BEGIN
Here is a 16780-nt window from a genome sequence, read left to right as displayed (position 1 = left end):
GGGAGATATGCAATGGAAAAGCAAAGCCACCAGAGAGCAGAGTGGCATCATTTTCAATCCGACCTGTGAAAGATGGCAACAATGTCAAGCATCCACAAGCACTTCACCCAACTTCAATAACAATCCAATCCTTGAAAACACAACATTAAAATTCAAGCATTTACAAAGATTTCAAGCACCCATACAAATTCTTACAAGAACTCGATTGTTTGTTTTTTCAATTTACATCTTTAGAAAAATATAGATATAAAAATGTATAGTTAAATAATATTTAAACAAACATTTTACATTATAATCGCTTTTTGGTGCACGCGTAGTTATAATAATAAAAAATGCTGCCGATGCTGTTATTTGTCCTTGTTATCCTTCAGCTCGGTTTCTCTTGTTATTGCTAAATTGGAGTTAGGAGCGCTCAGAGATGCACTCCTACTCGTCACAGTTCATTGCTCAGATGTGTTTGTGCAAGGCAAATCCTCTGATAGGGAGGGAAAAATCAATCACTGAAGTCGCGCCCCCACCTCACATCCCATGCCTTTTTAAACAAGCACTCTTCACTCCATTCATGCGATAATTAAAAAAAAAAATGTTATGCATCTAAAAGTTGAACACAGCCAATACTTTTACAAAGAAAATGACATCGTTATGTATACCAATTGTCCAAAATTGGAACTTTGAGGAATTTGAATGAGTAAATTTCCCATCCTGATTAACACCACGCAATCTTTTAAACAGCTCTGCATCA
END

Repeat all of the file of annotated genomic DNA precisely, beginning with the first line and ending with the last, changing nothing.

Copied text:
Here is a 16780-nt window from a genome sequence, read left to right as displayed (position 1 = left end):
GGGAGATATGCAATGGAAAAGCAAAGCCACCAGAGAGCAGAGTGGCATCATTTTCAATCCGACCTGTGAAAGATGGCAACAATGTCAAGCATCCACAAGCACTTCACCCAACTTCAATAACAATCCAATCCTTGAAAACACAACATTAAAATTCAAGCATTTACAAAGATTTCAAGCACCCATACAAATTCTTACAAGAACTCGATTGTTTGTTTTTTCAATTTACATCTTTAGAAAAATATAGATATAAAAATGTATAGTTAAATAATATTTAAACAAACATTTTACATTATAATCGCTTTTTGGTGCACGCGTAGTTATAATAATAAAAAATGCTGCCGATGCTGTTATTTGTCCTTGTTATCCTTCAGCTCGGTTTCTCTTGTTATTGCTAAATTGGAGTTAGGAGCGCTCAGAGATGCACTCCTACTCGTCACAGTTCATTGCTCAGATGTGTTTGTGCAAGGCAAATCCTCTGATAGGGAGGGAAAAATCAATCACTGAAGTCGCGCCCCCACCTCACATCCCATGCCTTTTTAAACAAGCACTCTTCACTCCATTCATGCGATAATTAAAAAAAAAAATGTTATGCATCTAAAAGTTGAACACAGCCAATACTTTTACAAAGAAAATGACATCGTTATGTATACCAATTGTCCAAAATTGGAACTTTGAGGAATTTGAATGAGTAAATTTCCCATCCTGATTAACACCACGCAATCTTTTAAACAGCTCTGCATCA